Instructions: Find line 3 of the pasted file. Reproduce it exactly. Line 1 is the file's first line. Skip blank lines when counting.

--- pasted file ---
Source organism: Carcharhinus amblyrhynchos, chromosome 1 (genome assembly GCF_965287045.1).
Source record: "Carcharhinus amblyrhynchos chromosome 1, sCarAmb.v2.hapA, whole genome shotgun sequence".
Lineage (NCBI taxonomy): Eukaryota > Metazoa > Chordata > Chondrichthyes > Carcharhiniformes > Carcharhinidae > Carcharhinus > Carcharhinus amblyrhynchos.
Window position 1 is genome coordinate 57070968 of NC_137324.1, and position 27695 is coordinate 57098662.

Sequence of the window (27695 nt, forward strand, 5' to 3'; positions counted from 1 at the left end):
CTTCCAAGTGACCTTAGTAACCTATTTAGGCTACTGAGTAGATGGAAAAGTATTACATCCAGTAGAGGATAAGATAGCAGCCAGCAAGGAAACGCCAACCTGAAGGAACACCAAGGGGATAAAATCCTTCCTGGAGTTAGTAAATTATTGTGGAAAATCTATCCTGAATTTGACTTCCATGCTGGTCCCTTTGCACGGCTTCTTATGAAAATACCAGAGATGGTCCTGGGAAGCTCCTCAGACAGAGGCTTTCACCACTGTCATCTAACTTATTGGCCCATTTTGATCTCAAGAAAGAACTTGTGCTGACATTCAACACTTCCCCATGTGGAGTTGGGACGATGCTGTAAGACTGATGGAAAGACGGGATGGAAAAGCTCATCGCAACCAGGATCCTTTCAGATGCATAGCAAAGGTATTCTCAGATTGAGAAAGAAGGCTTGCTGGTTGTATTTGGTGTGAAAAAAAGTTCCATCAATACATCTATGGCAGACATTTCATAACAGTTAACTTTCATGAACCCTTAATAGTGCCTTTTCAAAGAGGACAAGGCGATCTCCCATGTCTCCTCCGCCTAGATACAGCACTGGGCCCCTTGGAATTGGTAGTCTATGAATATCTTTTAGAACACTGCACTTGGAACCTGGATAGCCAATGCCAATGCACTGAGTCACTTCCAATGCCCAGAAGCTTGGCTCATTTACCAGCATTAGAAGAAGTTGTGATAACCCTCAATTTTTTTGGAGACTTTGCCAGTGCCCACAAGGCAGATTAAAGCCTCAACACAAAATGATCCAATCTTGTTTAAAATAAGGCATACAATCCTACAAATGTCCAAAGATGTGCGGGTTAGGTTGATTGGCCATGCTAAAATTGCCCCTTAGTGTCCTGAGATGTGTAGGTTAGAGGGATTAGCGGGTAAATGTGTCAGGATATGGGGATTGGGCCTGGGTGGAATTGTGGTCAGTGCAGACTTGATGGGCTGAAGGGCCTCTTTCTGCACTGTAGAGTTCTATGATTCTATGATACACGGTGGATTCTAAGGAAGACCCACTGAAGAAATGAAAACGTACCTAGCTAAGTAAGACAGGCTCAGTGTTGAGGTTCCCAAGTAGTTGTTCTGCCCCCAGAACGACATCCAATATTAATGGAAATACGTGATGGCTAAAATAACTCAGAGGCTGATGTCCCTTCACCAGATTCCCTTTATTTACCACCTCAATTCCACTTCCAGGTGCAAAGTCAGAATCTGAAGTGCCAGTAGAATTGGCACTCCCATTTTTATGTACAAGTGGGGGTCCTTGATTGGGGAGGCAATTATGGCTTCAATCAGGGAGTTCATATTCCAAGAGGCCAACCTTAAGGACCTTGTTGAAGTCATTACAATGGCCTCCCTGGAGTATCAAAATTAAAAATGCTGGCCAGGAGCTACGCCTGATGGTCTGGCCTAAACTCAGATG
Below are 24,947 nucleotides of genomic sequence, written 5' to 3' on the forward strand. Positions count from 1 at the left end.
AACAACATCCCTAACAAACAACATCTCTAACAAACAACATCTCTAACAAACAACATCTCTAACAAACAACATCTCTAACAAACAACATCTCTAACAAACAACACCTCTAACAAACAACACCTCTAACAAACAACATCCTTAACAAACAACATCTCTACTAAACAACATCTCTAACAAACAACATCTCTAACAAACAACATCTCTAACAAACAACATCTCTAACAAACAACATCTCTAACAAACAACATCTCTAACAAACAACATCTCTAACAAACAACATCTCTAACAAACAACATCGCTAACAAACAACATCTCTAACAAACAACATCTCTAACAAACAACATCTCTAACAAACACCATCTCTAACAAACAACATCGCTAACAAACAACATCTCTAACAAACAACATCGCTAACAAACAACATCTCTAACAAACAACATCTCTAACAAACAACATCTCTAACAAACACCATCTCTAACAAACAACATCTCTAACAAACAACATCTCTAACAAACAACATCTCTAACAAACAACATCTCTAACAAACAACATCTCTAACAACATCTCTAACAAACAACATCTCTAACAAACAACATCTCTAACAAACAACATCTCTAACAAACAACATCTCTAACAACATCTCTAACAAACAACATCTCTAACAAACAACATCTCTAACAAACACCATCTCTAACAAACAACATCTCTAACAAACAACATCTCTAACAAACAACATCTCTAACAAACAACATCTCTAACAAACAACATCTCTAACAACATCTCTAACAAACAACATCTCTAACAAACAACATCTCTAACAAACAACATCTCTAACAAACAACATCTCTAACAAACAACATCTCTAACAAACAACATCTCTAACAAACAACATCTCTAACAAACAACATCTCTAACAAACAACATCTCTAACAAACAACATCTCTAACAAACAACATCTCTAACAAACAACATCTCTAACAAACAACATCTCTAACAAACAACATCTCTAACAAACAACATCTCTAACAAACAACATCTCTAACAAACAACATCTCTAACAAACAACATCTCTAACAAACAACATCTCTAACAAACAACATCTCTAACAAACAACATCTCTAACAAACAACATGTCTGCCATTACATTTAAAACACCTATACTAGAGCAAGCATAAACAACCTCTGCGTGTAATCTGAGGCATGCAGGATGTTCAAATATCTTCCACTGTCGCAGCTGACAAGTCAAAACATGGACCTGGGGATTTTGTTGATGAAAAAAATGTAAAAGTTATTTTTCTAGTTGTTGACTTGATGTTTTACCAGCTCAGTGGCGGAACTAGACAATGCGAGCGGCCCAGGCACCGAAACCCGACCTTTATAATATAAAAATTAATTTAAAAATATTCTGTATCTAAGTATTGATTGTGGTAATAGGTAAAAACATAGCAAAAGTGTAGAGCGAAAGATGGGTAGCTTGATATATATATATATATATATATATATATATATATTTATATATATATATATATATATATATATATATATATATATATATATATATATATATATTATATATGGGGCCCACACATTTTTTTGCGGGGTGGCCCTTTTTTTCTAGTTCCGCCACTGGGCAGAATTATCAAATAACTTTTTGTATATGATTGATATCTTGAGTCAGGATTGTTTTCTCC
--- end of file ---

Lineage (NCBI taxonomy): Eukaryota > Metazoa > Chordata > Chondrichthyes > Carcharhiniformes > Carcharhinidae > Carcharhinus > Carcharhinus amblyrhynchos.